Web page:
Can a non-custodial parent have the right to claim a child as a dependent?

Personal Finance October 25, 2012 Print Friendly and PDF

A divorce decree may give a non-custodial parent the right to claim a child as a dependent for income tax purposes. A custodial parent may also give a non-custodial parent the right to claim a child as a dependent by signing IRS Form 8332. Many parents handle this on a year-by-year basis, but some have signed this form and made it apply to a range of years, such as 2010-2013, or even "all future years." This is not a recommended practice because it leaves the custodial parent's hands tied. Even if the non-custodial parent were to stop paying child support, the custodial parent could not claim an exemption for the child because he or she had signed away that privilege.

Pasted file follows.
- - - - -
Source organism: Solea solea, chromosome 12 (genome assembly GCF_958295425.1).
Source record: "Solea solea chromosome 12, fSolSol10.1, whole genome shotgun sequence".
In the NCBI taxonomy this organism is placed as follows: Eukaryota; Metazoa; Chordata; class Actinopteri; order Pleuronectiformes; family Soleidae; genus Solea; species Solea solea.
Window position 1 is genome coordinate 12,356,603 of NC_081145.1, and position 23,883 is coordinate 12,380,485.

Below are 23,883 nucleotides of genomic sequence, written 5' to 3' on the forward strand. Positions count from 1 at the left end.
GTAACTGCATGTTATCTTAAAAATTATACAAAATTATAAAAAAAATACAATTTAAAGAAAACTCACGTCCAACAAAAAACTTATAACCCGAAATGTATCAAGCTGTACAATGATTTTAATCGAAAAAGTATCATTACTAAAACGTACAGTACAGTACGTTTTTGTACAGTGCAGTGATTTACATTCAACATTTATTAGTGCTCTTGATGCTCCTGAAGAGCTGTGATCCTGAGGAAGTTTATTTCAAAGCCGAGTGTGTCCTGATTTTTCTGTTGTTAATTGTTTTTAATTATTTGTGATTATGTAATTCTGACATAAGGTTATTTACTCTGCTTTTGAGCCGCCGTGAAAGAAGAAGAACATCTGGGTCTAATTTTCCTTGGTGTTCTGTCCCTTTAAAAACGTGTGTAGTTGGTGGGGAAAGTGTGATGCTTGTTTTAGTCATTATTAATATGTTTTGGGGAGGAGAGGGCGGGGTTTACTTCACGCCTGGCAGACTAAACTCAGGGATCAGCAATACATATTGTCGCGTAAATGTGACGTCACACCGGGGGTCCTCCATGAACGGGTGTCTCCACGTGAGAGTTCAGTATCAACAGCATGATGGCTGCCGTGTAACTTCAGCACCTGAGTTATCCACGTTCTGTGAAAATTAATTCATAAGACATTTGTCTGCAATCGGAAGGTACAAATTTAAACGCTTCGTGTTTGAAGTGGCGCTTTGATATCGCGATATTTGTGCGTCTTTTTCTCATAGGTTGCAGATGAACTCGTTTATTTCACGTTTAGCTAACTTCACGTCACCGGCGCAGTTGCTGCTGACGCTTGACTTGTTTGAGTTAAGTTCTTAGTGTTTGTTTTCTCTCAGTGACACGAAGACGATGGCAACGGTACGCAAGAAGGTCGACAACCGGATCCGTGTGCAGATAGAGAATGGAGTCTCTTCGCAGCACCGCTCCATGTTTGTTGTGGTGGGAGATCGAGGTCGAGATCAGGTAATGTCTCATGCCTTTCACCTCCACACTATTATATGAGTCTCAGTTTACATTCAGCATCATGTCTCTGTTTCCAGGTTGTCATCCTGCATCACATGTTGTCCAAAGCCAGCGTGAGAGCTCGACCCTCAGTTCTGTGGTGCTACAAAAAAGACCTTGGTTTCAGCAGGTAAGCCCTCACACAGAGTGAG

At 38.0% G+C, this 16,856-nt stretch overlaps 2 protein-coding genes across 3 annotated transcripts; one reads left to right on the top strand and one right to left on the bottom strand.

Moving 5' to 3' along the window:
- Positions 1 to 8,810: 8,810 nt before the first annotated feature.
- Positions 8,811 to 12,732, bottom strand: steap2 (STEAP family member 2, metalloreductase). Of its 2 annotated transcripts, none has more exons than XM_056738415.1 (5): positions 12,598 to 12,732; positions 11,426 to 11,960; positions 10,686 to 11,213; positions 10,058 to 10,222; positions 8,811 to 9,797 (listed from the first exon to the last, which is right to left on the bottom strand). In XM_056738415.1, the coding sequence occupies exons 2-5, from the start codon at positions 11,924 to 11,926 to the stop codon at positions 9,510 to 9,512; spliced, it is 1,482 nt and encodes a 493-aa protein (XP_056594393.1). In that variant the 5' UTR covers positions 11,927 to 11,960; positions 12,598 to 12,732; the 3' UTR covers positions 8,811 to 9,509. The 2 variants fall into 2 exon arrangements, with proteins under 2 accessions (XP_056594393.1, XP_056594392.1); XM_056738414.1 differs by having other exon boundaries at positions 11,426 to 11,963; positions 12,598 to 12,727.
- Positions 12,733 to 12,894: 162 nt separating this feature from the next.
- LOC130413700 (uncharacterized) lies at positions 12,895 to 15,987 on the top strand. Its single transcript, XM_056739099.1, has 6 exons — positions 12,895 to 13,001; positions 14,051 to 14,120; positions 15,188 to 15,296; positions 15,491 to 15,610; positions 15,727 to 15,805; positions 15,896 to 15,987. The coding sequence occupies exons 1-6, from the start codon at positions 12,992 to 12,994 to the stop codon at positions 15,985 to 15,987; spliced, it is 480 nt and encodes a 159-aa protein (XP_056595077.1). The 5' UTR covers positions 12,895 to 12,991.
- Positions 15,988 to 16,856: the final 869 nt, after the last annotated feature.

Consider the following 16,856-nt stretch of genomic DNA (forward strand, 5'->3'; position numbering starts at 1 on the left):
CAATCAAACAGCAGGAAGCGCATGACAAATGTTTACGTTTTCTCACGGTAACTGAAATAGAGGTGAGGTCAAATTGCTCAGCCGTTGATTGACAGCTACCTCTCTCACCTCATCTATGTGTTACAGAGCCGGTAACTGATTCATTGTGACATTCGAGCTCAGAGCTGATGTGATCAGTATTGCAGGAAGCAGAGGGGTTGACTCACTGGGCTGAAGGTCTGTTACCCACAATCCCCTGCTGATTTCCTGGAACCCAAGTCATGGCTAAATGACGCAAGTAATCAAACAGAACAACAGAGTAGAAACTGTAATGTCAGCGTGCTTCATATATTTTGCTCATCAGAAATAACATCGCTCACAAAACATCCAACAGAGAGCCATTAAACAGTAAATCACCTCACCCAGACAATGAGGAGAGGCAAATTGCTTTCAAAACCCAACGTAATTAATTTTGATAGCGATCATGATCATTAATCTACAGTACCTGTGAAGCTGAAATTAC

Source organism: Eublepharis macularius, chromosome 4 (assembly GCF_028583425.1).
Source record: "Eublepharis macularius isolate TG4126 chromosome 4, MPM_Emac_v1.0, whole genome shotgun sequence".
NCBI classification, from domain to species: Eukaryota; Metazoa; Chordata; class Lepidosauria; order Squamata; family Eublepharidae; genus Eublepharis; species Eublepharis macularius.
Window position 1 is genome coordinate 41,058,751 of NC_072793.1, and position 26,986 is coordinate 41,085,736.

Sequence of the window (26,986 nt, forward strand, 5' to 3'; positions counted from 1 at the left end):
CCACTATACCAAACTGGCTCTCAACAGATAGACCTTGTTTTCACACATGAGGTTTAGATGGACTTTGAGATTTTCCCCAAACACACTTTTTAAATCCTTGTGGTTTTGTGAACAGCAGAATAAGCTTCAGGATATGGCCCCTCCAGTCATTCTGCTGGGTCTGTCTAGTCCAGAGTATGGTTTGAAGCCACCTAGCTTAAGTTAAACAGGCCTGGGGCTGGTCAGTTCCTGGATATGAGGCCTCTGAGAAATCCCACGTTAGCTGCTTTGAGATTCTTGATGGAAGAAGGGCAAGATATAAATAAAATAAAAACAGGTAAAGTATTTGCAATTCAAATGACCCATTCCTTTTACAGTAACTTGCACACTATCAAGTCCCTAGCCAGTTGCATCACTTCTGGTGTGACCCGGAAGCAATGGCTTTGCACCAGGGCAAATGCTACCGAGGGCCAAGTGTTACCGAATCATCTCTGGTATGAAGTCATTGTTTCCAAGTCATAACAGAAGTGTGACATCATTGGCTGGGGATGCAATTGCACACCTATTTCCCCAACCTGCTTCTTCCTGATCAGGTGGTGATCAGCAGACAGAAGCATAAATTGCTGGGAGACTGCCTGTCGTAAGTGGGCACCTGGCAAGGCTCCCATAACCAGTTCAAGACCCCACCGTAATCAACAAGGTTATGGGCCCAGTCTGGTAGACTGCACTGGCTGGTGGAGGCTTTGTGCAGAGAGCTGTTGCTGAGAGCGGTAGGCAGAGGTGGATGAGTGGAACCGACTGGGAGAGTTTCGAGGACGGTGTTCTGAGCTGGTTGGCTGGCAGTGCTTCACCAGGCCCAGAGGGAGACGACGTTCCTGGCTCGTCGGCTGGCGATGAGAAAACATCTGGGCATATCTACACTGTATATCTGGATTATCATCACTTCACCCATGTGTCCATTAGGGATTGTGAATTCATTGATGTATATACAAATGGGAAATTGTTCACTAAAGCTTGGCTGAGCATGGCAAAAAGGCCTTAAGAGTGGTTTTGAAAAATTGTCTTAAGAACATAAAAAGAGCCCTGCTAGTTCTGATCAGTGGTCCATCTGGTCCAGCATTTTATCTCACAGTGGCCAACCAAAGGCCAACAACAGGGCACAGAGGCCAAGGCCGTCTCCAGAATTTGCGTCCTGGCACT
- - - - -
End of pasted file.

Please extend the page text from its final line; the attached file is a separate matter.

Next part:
A change in the law in 2009 allows a custodial parent to revoke that permission by filling out part 3 of IRS Form 8332. The form must be delivered to the non-custodial parent by Dec. 31 of the tax year prior to the tax year you want the change to take effect. (That is, if the form is delivered by the end of 2010, the change will apply for the 2011 tax year.)

An IRS Web site refers to a requirement for the custodial parent to make "reasonable efforts" to provide the non-custodial parent with written notice of the revocation. One example of a “reasonable effort” would be to mail a letter that requires a signature upon delivery. You may wish to contact a tax professional to assist with these forms.

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